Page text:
AnandTech Storage Bench - The Destroyer

The Destroyer is an extremely long test replicating the access patterns of very IO-intensive desktop usage. A detailed breakdown can be found in this article. Like real-world usage, the drives do get the occasional break that allows for some background garbage collection and flushing caches, but those idle times are limited to 25ms so that it doesn't take all week to run the test. These AnandTech Storage Bench (ATSB) tests do not involve running the actual applications that generated the workloads, so the scores are relatively insensitive to changes in CPU performance and RAM from a new testbed, but the jump to a newer version of Windows and newer storage drivers can have an impact.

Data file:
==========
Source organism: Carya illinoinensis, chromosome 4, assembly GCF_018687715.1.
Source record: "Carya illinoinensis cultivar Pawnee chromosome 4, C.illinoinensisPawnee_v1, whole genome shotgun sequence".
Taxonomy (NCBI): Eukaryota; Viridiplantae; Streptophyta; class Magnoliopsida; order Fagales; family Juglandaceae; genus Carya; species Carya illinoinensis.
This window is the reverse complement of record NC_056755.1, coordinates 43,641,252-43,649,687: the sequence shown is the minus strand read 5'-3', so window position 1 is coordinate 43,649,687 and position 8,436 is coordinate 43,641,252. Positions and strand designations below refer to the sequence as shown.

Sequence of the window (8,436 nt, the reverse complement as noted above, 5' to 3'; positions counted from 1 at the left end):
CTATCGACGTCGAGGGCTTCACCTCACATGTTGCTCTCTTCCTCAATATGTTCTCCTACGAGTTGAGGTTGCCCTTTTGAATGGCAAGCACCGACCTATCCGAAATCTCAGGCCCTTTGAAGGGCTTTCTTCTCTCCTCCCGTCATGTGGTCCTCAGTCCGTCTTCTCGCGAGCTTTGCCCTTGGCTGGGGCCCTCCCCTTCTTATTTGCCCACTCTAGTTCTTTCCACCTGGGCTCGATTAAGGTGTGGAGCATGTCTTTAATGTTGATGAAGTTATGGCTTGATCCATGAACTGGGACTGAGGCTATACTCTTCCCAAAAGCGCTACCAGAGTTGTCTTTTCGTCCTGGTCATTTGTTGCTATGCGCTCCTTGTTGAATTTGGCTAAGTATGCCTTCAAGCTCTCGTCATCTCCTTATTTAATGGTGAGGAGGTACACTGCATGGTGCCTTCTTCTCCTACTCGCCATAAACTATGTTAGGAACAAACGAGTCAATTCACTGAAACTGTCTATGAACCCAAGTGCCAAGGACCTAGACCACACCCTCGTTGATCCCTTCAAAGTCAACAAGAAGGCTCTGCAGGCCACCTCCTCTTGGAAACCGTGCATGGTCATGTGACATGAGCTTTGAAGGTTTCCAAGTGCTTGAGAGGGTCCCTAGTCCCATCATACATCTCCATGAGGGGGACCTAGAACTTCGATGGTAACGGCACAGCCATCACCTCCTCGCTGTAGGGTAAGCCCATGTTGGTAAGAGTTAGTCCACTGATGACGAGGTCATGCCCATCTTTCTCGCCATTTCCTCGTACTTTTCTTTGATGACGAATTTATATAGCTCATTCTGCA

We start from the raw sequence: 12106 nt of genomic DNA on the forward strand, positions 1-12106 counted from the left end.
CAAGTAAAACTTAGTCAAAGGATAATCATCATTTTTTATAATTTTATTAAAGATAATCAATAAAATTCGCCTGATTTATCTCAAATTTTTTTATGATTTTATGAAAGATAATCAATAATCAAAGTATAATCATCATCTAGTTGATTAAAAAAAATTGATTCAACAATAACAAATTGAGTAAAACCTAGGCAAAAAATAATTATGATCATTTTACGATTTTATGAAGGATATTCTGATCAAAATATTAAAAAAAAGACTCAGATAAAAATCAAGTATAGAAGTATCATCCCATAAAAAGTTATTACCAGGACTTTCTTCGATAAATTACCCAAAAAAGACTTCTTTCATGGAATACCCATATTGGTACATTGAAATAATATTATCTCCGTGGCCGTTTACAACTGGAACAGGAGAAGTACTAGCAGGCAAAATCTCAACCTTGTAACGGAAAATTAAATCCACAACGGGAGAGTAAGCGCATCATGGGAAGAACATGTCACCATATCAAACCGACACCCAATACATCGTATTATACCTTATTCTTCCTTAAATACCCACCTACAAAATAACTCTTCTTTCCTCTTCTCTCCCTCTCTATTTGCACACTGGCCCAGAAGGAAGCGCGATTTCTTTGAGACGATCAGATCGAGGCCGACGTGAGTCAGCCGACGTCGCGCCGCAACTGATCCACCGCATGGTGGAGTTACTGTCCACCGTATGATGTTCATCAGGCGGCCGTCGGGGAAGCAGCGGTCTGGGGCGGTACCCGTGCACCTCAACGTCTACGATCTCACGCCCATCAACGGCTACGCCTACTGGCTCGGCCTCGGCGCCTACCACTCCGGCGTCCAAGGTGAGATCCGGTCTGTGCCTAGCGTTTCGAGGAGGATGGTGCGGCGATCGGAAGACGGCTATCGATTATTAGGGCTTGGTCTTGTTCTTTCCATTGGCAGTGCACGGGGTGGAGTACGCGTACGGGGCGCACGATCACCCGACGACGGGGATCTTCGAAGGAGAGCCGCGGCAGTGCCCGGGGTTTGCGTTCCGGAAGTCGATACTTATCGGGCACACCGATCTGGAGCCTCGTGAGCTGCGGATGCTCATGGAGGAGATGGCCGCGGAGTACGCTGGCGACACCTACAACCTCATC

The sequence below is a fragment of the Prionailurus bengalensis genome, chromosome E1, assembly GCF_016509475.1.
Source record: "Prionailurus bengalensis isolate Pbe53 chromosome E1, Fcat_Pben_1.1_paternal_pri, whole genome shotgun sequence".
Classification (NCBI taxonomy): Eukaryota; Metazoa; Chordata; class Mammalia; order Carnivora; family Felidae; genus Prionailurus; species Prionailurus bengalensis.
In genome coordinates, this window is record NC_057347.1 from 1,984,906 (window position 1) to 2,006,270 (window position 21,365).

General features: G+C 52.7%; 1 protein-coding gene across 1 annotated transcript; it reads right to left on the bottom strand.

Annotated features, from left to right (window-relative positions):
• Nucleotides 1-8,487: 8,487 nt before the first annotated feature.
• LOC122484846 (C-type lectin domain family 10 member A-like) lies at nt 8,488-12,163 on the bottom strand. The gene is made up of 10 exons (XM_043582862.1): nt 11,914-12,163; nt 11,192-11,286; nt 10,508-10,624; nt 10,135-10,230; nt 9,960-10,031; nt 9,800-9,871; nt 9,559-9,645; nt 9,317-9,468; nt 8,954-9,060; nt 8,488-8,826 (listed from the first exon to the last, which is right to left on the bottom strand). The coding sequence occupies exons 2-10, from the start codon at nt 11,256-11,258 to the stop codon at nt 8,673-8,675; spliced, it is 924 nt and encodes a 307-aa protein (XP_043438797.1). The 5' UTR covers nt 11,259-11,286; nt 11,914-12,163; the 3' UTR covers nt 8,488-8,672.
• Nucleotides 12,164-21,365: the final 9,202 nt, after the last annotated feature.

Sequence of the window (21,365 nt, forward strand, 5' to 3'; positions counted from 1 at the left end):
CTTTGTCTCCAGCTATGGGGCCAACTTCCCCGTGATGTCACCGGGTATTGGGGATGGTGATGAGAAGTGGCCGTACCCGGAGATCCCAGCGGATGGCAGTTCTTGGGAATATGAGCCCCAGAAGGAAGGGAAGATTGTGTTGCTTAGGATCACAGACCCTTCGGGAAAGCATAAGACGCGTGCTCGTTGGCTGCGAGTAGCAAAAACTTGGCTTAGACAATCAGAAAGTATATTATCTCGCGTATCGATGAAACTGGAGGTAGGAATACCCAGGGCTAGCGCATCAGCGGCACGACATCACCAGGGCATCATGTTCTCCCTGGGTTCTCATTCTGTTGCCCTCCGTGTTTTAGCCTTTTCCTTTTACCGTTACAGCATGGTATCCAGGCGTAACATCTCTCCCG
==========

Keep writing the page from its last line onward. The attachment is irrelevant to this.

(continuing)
We quantify performance on this test by reporting the drive's average data throughput, the average latency of the I/O operations, and the total energy used by the drive over the course of the test.

ATSB - The Destroyer (Data Rate)

The Intel Optane Memory H10 actually performs better overall on The Destroyer with caching disabled and the Optane side of the drive completely inactive. This test doesn't leave much time for background optimization of data placement, and the total amount of data moved is vastly larger than what fits into a 32GB Optane cache. The 512GB of QLC NAND doesn't have any performance to spare for cache thrashing.

ATSB - The Destroyer (Average Latency)ATSB - The Destroyer (99th Percentile Latency)